Liberia: Alleged Human Trafficking Victims Lament Lack of Care

Monrovia — Human trafficking victims, who were allegedly brought into Liberia from Guinea, Sierra Leone, and Ivory Coast have alarmed that they are not being cared for while in the custody of the Liberian government.

According to them, since LNP took charge of them on July 21 of this year, things "have been difficult for them."

"Since they (police) brought us in this place (guest house), things have been very difficult on us. No food, no water," laments Chernor Lama Turay, a Sierra Leonian. "We stay with hunger almost every day. If we are lucky to get food, we eat around 1PM or 3 PM."

Turay is amongst 11 persons who are in police custody as law enforcement officers investigate what appears to be a human trafficking ring. Those arrested in connection with the crime were presenting themselves at agents of QNet International - a networking business company with headquarters in Hong Kong.

QNet has continuously distanced themselves from the perpetrators, stating the organization has never been involved with human trafficking and has condemned the actions of the perpetrators.

According to him, he paid US$850.00 to an agent who guised himself as an agent of Qnet International in Liberia to get the job but unfortunately, his hope was dashed. No job, no money.

Turay says things are now difficult on him, as there is no way to get back home and reunite with his family.

He says surviving has become challenging, as money to get food neither water.

He lamented that it is difficult to hustle in a strange land, especially now that he is confined to a guest house.

Mamodou Diallo, a Guinean, 14, says he is appealing to any humanitarian organization, person(s) or government officials to come to their aid.

Diallo says he was trafficked into Liberia by a man named Keifala Kamara.

He said Kamara met him in Conakry and made him to believe that his brother (Kamara) had a company in Liberia called Qnet International that was hiring workers for lucrative salaries.

According to Diallo, Kamara told him that in order to get a job from the company, he had to pay USD$1,100.00, which he did pay to Kamara.

"Since he came to Liberia, he is yet to get the job or refund of his money. I am just appealing to anybody who can help in this country to come and help us because things are not easy on us in this guest house. Only one police man (identified as Emmanuel W. Guasie, CSD Commander for Zone-3) helping us here since the government brought us in this guest house," Diallo lamented.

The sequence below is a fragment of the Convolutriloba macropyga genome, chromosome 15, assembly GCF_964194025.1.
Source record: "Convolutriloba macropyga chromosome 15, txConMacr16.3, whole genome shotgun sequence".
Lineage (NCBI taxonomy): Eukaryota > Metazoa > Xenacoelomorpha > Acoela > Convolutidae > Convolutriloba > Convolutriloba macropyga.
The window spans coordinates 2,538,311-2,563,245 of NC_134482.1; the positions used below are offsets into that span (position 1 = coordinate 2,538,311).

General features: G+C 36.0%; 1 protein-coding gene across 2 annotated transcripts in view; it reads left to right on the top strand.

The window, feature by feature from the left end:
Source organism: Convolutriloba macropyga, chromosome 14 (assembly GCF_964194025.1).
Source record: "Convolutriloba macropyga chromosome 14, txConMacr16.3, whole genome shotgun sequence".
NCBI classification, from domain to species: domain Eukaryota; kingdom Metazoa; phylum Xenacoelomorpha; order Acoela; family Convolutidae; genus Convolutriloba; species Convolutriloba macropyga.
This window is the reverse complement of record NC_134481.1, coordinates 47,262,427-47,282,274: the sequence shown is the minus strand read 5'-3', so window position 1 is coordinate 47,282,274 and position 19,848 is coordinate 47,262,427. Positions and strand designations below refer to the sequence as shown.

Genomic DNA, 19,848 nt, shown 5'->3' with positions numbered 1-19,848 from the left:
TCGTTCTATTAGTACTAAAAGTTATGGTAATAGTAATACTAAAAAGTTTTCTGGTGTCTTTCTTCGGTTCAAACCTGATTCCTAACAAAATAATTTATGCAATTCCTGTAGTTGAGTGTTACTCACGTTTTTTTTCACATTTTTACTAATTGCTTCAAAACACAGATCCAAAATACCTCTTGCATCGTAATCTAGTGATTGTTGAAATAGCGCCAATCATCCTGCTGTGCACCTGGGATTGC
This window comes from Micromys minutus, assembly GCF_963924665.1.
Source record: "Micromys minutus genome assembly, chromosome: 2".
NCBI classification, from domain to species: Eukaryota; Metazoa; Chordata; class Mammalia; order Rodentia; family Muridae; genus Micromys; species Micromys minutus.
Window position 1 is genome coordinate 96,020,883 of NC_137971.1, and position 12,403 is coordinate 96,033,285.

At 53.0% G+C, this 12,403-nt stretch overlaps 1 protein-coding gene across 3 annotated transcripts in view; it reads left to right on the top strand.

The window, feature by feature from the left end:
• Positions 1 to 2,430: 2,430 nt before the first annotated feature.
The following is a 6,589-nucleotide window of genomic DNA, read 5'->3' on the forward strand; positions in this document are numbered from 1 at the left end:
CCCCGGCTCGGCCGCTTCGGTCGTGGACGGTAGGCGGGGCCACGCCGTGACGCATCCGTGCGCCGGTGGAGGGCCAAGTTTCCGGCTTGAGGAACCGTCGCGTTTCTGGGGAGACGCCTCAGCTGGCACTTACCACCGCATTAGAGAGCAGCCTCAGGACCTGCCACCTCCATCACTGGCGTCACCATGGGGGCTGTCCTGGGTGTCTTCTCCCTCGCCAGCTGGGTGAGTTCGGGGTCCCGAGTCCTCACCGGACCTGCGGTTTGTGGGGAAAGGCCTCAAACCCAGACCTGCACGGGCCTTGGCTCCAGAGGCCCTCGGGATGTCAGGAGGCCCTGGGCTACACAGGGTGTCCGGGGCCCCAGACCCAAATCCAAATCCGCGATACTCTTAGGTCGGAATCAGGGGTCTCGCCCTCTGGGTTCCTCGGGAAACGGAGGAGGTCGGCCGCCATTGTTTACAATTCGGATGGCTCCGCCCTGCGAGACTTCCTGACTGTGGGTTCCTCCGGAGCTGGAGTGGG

"We really need help. No food, no water. Living under this harsh condition in a strange country you don't know is unbearable for us. We are calling on human rights groups, humanitarian organization, and even our countries' ambassadors to come to our aid," Ibrahim Jalloh said.

Victim Jalloh further explained that besides feeding he is also appealing for the re-imbursement of the money he paid.

"My brother, I am afraid to go back home because the money I paid was borrow from a bank. As I speak to you now, I am getting information that my uncle is in jail for the money so if I go back without the money, I will go to jail, too. So, I am really begging the government of Liberia and all goodwill persons to help get us out of this situation," Jalloh said.

Jalloh said he was trafficked into Liberia from Mali by Qnet International for a driving job.

He said he was made to pay for the job, but unfortunately there has been no job offer since he arrived in Liberia.

He is not content with living in a strange land in confinement, where there is no food, and no water almost every day.

Based on the numerous complaints and allegations from the victims, FrontPageAfrica investigation established that since the LNP took charge of the victims, the issues of food and water have been a serious challenge for them.

FPA investigation also established that the victims were placed in the hands of a single police officer, Emmanuel W. Guasie, CSD Commander of the Zone-3 police station, who is now single-handedly shouldering the victims' responsibility.

FrontPageAfrica also established that the victims' issues have now become a serious burden on officer Guasie, as he is unable to cater for them single-handedly.

Since the police began its investigation into the matter on July 22, it is yet to release its investigative findings of the company linked to the matter, as several attempts by this paper to obtain a copy of the report did not materialize.

The delay of the police investigative report on the company's alleged link to human trafficking is now raising concern and eyebrows in the public, as the company's name continues to be in the public for scam and allegedly bringing people into the country on a daily basis under the guise of employment, among others.

Even though, the police investigation has charged four persons, Abu Kamara, Keifela Kamara, Yusuf Konneh and Ousman Kamara with the commission of the crime of human trafficking in connection to the allegation.

But only suspect Abu Kamara has been arrested, forwarded to court, and is currently in detention at the Monrovia Central Prison pending court trial, while the others are still at large.

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